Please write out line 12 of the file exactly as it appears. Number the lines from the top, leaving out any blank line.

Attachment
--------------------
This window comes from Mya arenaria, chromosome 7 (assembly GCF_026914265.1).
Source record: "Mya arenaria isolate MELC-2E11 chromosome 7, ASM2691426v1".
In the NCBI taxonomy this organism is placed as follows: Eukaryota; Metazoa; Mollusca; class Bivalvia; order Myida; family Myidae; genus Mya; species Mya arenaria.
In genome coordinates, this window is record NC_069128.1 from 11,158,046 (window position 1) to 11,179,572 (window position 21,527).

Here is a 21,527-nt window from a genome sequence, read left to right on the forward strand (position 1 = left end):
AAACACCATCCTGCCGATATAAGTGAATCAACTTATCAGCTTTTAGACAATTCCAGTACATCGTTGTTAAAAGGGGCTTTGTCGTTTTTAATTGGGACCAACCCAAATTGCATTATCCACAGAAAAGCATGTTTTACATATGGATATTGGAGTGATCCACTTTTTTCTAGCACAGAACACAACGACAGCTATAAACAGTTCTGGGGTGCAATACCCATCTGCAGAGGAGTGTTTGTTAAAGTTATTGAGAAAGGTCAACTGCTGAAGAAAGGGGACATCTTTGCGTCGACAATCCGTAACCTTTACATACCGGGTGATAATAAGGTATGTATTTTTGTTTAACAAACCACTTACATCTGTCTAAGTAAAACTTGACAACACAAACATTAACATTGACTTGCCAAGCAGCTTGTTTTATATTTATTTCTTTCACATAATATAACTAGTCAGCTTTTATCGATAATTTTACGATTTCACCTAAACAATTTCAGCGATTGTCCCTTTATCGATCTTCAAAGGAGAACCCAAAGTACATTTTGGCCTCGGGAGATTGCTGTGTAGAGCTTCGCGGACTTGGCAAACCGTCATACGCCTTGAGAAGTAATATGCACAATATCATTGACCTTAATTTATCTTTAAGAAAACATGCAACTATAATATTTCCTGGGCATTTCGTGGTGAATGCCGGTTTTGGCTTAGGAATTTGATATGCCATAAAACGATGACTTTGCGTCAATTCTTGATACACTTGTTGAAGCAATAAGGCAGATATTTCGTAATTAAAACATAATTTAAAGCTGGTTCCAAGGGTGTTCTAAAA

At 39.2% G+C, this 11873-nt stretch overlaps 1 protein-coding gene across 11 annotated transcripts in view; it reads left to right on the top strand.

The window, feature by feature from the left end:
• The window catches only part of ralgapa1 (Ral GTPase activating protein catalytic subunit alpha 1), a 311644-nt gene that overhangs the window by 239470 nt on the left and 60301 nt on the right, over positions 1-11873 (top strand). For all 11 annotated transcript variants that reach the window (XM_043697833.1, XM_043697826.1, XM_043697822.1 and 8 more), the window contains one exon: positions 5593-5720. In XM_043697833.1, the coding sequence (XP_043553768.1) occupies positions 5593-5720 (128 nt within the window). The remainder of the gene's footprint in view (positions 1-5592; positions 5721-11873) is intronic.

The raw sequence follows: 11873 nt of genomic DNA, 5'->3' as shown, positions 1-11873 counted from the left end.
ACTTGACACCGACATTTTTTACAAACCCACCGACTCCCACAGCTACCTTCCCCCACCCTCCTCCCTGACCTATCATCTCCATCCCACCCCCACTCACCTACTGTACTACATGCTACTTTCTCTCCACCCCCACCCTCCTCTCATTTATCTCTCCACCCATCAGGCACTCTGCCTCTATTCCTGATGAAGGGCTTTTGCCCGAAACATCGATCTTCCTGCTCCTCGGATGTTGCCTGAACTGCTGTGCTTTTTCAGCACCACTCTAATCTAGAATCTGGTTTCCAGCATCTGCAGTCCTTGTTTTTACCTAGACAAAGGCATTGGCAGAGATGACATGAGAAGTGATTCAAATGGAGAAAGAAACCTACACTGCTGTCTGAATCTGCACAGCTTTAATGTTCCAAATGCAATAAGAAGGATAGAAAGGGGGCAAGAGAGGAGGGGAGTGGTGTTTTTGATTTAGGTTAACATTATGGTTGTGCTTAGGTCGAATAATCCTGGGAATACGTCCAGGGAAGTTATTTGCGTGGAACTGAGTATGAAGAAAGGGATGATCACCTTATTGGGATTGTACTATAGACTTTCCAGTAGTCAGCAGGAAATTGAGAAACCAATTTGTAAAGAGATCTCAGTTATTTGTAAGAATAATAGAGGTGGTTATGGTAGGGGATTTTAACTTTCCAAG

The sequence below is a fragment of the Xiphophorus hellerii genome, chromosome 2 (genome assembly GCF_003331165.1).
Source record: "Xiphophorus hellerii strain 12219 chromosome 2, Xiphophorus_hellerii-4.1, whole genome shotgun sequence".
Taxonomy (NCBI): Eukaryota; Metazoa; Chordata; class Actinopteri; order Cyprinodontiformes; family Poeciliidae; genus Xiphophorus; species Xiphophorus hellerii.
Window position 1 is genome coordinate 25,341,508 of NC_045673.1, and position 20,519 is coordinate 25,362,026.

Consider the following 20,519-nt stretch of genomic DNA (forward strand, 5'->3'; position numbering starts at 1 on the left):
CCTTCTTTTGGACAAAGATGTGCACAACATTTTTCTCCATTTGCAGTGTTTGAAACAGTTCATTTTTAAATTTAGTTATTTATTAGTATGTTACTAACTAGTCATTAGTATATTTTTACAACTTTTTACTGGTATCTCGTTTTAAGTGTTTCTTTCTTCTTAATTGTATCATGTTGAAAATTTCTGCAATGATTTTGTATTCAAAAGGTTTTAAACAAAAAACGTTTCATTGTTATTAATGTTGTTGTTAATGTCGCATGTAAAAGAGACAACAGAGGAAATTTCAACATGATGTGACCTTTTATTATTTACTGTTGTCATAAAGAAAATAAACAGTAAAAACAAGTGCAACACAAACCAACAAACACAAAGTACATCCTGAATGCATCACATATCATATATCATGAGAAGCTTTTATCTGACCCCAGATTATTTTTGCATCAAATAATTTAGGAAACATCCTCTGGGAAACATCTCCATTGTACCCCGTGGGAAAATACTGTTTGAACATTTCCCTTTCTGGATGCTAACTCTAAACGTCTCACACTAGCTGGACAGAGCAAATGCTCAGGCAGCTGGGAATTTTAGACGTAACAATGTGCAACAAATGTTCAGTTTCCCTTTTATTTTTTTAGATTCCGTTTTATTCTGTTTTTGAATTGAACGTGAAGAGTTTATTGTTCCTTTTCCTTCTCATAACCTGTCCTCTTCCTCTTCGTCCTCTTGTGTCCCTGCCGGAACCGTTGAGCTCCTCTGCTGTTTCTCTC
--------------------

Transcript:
The sequence below is a fragment of the Xiphophorus hellerii genome, chromosome 2 (genome assembly GCF_003331165.1).